Television has centered female relationships before, often in quartet form (Girls, Sex and the City, The Golden Girls), or in ways that are riven with tension (The Handmaid’s Tale) or codependency (Broad City, Grey’s Anatomy). Insecure thrives on examining the relationship between Issa (Issa Rae) and Molly (Yvonne Orji). But GLOW does something different. It treats the relationship between Ruth and Debbie like a romantic one, elevating it above any other partnership in the series. Their breakup as friends is the core event that precipitates their casting on the show, and it’s conceived as seriously and as thoughtfully as a romantic breakup. Debbie’s final “We’re not there” affirms that they might have made progress as coworkers, but they’re a long way from fixing the damage that Ruth has done—and they might not make it.
The second season of GLOW, which was released in its entirety late last month, continues to foreground Ruth and Debbie’s relationship, culminating in a moment of violence and a furious, ugly fight in a hospital room. One of the questions for the writers in Season 2, GLOW’s co-showrunner Liz Flahive told me, was whether Ruth deserves happiness, and if she does, whether Debbie, who is going through a divorce, should have to watch Ruth be happy. It’s a question that branches out from something the show considered in its first season: Can Ruth, who’s revealed so early on to have betrayed her friend so egregiously, still be sympathetic? As a character, Ruth defies simple likability: She’s ambitious, pretentious, and frequently ridiculous. But in Brie’s hands, she’s also engaging, insecure, neurotic, and brave enough to be rooted for. “Look, people do really mess things up,” Flahive said. “And watching a character try, for better or worse, is so compelling.”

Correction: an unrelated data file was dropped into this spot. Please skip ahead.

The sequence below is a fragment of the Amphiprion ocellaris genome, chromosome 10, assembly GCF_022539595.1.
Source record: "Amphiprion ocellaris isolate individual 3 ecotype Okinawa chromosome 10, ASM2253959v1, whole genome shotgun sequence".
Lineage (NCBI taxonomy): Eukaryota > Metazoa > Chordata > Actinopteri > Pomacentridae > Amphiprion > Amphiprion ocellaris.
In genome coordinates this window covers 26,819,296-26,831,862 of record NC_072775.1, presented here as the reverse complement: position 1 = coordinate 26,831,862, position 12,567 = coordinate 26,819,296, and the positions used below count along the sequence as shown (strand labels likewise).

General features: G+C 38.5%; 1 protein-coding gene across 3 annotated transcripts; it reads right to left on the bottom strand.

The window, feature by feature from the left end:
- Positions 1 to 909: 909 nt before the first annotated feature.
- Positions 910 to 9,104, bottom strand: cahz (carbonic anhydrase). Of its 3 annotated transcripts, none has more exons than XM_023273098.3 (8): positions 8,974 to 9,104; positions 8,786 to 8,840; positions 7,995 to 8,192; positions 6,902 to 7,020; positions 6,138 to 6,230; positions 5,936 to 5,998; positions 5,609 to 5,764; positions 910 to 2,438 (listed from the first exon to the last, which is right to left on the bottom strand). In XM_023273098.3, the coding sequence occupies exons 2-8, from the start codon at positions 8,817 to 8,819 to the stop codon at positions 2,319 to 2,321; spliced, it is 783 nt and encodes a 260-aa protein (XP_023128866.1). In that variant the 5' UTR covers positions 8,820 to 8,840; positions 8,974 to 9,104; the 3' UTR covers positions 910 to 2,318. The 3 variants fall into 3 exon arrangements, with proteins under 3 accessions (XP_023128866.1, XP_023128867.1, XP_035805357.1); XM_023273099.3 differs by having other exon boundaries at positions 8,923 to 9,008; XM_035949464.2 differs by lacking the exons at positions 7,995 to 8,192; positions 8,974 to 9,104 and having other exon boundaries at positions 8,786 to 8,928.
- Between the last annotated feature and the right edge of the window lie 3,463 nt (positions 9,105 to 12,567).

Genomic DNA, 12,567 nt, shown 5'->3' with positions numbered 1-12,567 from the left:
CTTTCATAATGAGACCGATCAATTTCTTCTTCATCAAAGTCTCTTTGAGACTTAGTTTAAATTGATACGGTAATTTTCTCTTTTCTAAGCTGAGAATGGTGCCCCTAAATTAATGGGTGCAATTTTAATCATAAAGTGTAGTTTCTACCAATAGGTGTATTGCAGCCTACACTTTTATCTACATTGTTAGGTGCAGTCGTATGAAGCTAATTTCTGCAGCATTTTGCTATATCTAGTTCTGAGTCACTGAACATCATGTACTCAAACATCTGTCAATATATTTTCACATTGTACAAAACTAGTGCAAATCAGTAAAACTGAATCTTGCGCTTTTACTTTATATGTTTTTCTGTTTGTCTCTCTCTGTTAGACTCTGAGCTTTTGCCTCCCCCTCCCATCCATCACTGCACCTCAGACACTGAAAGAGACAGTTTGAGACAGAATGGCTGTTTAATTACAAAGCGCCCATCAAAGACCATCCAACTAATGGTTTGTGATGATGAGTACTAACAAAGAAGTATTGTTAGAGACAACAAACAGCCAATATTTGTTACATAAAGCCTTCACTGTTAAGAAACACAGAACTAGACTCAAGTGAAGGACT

For the first half of Season 2, the dynamic between Ruth and Debbie remains unchanged. Debbie, in addition to channelling some of her anger into her bouts as Liberty Belle, redirects her energy toward her professional ambitions, negotiating a raise and a promotion to producer. Ruth, for the most part, meekly takes whatever Debbie throws at her. At work, they interact politely but struggle to make eye contact. When Ruth is asked out by a cameraman, Russell (Victor Quinaz), she accepts a ride home with Debbie instead, taking whatever crumbs she can get. “Is it going to bother you if, um, I go out on a date? Do you mind if I meet someone?” she asks Debbie. “I don’t care what you do,” Debbie replies quietly, before going on to deride Russell in a way that makes it clear how much she does care.
As the season continues, the tension between the two women comes to a head first when Debbie rails at Ruth for running away from a casting-couch situation that might have saved their show. “Feminism has principles,” Debbie spits. “Life has compromises.” Then, after a furious, despondent Debbie encounters her ex-husband’s new girlfriend, she intentionally fractures Ruth’s ankle in the ring. The event restores a degree of balance to the relationship that enables one of the most excruciatingly realistic TV fights between two friends in recent memory, in which buried resentments are dug up and toxic patterns thrown out. Gilpin, conveying Debbie’s commingled rage and guilt, is hypnotic in the scene, equally furious at Ruth and at herself. Ruth, emboldened by a growing sense of her own victimhood (and by a Valium–Klonopin cocktail), strikes back. Their relationship, she poses, is built on how Debbie savors her success against Ruth’s failure. It doesn’t justify Ruth’s infidelity to her friend, but for the first time in the series it suggests how it could have happened.